All of the suspects vehemently denied any involvement in Ayakanno’s murder, and insisted that he left on his own accord, telling them he was going to Malaysia. After two days of relentless interrogation, one of them cracked. Police never revealed who it was that decided to speak up. Either way, this person revealed the gruesome details of what happened to their missing relative. 

According to the person, Ayakanno ’s three brothers-in-law lured him to the caretaker’s quarters at the Presbyterian Church on the afternoon on December 12th 1984. They had spent the day together, and most assumed that they drank heavily. That night, Ayakanno was bludgeoned in the kitchen with an iron rod and his brothers-in-law dismembered his body.

Together, they cooked the remains, the flesh as well as crushed pieces of bone, with chilli, spices and rice, making nasi briyani, a curried rice dish, typically made with chicken or lamb. They used a large aluminium pot to cook the curry. Once his remains were disguised in the curry, they scooped it into black plastic bags and went about disposing it across town, in various public trash cans.

Director of the CID, Assistant Commissioner Jagjit Singh [Jug-yeet], said the case was… 

"…one of the most unusual and bizarre murder cases handled and solved by [the] police – unusual because the remains of the body have never been found and the deceased had not even been reported to have been murdered; bizarre because of the manner in which the body was disposed of".

But why would this family band together to commit such a heinous crime? A newspaper report of the murder in March 1987 claimed that Ayakanno was a violent drunk who was both physically and emotionally abusive towards his wife. A spokesman for the Orchard Road Presbyterian Church said the husband and wife were a hardworking pair. He confirmed that Ayakanno was rather temperamental, but after each outburst he calmed down and apologised to his wife.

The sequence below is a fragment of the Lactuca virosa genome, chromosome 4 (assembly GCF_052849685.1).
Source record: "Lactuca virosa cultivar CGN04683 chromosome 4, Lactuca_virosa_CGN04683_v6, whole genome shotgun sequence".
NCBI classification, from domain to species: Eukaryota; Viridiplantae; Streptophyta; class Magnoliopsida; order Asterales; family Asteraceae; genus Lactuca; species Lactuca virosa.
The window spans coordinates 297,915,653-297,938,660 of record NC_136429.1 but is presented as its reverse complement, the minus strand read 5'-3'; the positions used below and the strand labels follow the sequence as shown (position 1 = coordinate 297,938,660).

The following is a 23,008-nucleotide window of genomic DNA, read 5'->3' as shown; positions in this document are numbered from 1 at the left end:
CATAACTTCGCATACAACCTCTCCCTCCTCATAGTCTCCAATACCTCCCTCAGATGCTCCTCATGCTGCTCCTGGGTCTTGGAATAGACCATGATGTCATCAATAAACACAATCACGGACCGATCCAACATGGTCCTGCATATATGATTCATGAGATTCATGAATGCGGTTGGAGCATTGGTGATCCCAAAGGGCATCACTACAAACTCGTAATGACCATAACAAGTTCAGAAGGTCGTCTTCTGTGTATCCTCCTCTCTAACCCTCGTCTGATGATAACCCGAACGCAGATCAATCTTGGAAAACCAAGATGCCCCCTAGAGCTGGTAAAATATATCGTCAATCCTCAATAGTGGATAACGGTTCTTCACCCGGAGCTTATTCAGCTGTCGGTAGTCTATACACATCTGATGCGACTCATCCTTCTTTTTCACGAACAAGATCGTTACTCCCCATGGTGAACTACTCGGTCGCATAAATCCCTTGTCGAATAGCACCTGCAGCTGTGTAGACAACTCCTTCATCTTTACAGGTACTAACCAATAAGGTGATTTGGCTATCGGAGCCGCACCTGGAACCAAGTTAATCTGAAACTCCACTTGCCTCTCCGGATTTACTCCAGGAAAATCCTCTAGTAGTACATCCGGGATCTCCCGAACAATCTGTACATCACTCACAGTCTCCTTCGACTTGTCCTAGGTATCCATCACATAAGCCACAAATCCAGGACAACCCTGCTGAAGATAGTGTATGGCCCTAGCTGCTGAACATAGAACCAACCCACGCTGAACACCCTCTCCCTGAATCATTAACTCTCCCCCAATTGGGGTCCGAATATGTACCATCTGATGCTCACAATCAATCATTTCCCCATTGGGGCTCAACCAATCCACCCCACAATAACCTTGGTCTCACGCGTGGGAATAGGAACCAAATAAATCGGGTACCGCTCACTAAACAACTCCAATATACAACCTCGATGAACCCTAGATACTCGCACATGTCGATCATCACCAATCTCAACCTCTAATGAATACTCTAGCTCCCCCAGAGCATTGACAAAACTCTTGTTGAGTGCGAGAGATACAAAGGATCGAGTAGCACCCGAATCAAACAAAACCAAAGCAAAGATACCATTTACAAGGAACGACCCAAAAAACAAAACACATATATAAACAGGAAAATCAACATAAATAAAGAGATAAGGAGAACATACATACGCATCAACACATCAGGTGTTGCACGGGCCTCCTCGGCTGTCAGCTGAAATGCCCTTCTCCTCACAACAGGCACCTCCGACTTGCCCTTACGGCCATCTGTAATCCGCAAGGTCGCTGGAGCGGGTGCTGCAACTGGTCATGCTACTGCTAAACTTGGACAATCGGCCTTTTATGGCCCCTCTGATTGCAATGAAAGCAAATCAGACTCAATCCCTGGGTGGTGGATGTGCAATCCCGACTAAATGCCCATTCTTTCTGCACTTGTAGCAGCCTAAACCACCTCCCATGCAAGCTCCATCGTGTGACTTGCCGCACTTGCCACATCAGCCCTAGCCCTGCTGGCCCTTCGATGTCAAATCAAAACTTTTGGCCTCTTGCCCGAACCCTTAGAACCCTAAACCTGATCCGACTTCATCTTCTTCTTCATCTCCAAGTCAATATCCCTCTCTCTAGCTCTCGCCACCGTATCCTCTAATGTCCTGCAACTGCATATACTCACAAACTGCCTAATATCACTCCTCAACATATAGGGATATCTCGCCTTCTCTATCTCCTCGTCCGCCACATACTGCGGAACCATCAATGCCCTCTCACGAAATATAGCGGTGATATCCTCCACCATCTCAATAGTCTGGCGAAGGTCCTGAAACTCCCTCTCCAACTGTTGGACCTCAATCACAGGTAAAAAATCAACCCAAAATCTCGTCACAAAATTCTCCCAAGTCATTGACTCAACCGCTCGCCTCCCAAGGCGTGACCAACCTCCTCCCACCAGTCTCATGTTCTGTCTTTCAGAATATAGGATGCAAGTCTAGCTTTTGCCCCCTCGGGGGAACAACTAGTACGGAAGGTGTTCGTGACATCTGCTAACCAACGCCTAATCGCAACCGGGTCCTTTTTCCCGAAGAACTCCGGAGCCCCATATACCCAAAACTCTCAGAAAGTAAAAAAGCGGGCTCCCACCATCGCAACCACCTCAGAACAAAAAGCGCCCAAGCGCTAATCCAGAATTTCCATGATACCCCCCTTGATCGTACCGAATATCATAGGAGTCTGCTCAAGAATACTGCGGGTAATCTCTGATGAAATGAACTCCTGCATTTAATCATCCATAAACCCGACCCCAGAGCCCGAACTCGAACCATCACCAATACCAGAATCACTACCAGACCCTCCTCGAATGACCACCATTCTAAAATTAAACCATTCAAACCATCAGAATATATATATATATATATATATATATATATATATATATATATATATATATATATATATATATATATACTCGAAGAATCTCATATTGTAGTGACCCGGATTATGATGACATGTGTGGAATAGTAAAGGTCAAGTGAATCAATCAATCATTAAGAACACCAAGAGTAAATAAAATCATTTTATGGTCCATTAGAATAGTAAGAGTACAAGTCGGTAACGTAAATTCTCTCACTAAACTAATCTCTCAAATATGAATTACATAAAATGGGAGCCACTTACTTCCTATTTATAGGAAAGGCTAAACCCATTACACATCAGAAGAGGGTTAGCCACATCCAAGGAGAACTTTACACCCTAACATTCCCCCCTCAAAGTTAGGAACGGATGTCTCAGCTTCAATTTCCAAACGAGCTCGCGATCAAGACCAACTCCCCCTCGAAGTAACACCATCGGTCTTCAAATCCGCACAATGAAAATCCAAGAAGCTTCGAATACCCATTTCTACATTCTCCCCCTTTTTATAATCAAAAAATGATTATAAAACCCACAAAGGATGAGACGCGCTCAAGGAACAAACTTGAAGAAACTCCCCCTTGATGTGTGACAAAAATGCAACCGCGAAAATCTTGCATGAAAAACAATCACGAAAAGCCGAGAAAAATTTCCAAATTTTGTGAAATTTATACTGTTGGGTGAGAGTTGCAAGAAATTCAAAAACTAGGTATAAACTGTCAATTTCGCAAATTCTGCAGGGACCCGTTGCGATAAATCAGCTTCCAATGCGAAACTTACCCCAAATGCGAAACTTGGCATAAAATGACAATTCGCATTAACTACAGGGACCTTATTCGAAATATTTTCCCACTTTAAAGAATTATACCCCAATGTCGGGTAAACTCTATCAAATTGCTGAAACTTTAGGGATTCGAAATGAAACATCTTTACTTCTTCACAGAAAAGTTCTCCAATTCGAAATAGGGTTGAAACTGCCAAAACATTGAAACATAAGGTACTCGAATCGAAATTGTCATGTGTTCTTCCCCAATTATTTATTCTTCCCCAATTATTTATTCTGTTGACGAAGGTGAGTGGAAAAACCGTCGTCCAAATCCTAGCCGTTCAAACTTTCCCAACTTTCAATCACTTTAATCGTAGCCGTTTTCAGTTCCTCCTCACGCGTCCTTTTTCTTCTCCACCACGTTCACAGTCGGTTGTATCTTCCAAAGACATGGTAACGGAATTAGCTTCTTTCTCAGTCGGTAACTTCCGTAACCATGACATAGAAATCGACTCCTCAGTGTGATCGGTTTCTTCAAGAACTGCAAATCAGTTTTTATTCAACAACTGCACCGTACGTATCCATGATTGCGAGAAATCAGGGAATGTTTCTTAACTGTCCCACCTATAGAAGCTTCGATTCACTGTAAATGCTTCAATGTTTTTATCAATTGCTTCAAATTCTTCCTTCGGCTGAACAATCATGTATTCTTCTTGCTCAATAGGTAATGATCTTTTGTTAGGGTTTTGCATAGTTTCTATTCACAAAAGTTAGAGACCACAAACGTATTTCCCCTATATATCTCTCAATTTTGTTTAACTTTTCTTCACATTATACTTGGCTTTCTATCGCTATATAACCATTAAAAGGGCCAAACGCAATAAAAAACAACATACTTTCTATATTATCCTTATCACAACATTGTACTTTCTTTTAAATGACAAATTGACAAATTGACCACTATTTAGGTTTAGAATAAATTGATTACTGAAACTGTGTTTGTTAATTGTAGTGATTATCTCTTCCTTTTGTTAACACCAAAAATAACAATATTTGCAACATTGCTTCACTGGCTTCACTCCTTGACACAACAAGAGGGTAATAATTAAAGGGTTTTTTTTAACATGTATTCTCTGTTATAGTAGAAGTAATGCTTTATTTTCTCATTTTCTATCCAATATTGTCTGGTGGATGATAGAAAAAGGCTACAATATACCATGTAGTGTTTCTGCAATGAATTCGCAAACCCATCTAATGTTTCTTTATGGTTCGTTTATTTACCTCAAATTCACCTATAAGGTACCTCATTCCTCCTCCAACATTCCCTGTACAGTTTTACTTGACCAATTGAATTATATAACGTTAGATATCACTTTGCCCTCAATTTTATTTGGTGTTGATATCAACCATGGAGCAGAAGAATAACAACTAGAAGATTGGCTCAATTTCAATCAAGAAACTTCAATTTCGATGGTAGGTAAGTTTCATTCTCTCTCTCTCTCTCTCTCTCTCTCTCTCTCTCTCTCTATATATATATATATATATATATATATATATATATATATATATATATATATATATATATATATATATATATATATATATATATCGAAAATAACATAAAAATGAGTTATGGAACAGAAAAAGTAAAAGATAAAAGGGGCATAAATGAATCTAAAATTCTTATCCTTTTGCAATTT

Four days after the arrests, on March 27th 1987, Nagaratha and her three brothers were charged with the murder of Ayakanno Marimuthu. Their mother and Ayakanno ’s sister-in-law were charged the following day with abetting the murder. The six were brought to court where they stood to answer for their deeds.

The hearing only lasted a couple of minutes – 12 to be exact – and prosecution declared that there was insufficient evidence to proceed. There was no body, no murder weapon and the cooking pot believed to have been used in making the curry was never located. There was also not enough evidence to prove that Ayakannu did NOT go to Malaysia.

District Judge, Zainol Abeedin, discharged all of the accused. This kept the case open. An acquittal, on the other hand, would have meant they could never be charged with the same crime again. The prosecutor made a public statement, saying that they will continue to investigate the matter, and that charges would be made in future.  

After the hearing, Nagaratha, her mother and sister-in-law were released, but Nagaratha’s three brothers were detained. They remained in Changi prison under the Criminal Law (Temporary Provisions Act). They appealed their detention from the start but was not freed until June 1991 – four years after they were arrested. They were released without any conditions.

Due to the gruesome details of the case, it became a media sensation. The so-called "Curry Murder" was adapted for television as an episode of the drama series Doctor Justice and aired in Singapore in 1995. An article about the episode featured in The Straits Times, and angered Nagaratha’s family. They sued the newspaper, claiming that the article implied they were guilty of murder. The court ruled in favour of the newspaper, stating that they only used facts in the article. A secondary suit against producers of the TV show, was also dismissed. 

In this case, one has to consider three possible theories. Firstly, giving the accused the benefit of the doubt: Ayakanno ’s wife was telling the truth and he did actually go to Malaysia and that he disappeared there – either by choice or maybe he was a victim of foul play. The second theory is that the police informer was right, and that Ayakanno was in fact killed by his wife’s brothers, because he was an abusive husband to their sister.

The third theory is that the entire case was a hoax – an urban legend that made its way to the streets of Singapore, and that was then reported to police as an actual crime. To this day, the case remains a mystery, and no one knows for sure what happened to Ayakanno Marimuthu – or do they? There was no body, no murder weapon, no witnesses. Was this perhaps the perfect murder, making authorities doubt whether a crime was even committed at all…